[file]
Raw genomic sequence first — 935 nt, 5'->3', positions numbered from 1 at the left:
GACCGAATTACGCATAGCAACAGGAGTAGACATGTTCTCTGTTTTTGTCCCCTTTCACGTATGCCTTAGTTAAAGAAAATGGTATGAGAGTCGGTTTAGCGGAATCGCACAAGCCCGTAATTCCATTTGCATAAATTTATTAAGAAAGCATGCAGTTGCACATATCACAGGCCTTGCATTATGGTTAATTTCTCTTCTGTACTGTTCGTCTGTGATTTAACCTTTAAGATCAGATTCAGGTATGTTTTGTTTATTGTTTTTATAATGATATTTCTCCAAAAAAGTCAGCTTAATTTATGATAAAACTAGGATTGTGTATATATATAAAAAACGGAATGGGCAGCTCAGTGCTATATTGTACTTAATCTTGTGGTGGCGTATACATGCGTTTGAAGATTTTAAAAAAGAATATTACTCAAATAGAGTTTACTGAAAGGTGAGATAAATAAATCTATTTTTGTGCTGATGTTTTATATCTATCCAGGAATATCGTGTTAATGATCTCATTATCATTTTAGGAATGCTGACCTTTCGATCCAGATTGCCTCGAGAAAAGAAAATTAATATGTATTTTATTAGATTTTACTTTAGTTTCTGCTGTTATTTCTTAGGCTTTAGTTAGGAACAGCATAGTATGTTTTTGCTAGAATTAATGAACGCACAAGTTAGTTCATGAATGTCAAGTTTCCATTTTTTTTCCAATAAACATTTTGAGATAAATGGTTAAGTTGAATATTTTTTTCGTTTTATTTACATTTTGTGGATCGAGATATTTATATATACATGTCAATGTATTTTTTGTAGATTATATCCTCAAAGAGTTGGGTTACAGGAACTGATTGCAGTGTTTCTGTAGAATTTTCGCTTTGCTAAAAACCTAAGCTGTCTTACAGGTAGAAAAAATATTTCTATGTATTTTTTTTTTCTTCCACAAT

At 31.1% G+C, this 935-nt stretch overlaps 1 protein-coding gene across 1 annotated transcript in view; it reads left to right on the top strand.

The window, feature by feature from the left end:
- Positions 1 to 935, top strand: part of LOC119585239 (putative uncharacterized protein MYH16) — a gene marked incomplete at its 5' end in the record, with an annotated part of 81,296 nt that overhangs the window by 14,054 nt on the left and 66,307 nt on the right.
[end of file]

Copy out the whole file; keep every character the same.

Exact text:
Raw genomic sequence first — 935 nt, 5'->3', positions numbered from 1 at the left:
GACCGAATTACGCATAGCAACAGGAGTAGACATGTTCTCTGTTTTTGTCCCCTTTCACGTATGCCTTAGTTAAAGAAAATGGTATGAGAGTCGGTTTAGCGGAATCGCACAAGCCCGTAATTCCATTTGCATAAATTTATTAAGAAAGCATGCAGTTGCACATATCACAGGCCTTGCATTATGGTTAATTTCTCTTCTGTACTGTTCGTCTGTGATTTAACCTTTAAGATCAGATTCAGGTATGTTTTGTTTATTGTTTTTATAATGATATTTCTCCAAAAAAGTCAGCTTAATTTATGATAAAACTAGGATTGTGTATATATATAAAAAACGGAATGGGCAGCTCAGTGCTATATTGTACTTAATCTTGTGGTGGCGTATACATGCGTTTGAAGATTTTAAAAAAGAATATTACTCAAATAGAGTTTACTGAAAGGTGAGATAAATAAATCTATTTTTGTGCTGATGTTTTATATCTATCCAGGAATATCGTGTTAATGATCTCATTATCATTTTAGGAATGCTGACCTTTCGATCCAGATTGCCTCGAGAAAAGAAAATTAATATGTATTTTATTAGATTTTACTTTAGTTTCTGCTGTTATTTCTTAGGCTTTAGTTAGGAACAGCATAGTATGTTTTTGCTAGAATTAATGAACGCACAAGTTAGTTCATGAATGTCAAGTTTCCATTTTTTTTCCAATAAACATTTTGAGATAAATGGTTAAGTTGAATATTTTTTTCGTTTTATTTACATTTTGTGGATCGAGATATTTATATATACATGTCAATGTATTTTTTGTAGATTATATCCTCAAAGAGTTGGGTTACAGGAACTGATTGCAGTGTTTCTGTAGAATTTTCGCTTTGCTAAAAACCTAAGCTGTCTTACAGGTAGAAAAAATATTTCTATGTATTTTTTTTTTCTTCCACAAT

At 31.1% G+C, this 935-nt stretch overlaps 1 protein-coding gene across 1 annotated transcript in view; it reads left to right on the top strand.

The window, feature by feature from the left end:
- Positions 1 to 935, top strand: part of LOC119585239 (putative uncharacterized protein MYH16) — a gene marked incomplete at its 5' end in the record, with an annotated part of 81,296 nt that overhangs the window by 14,054 nt on the left and 66,307 nt on the right.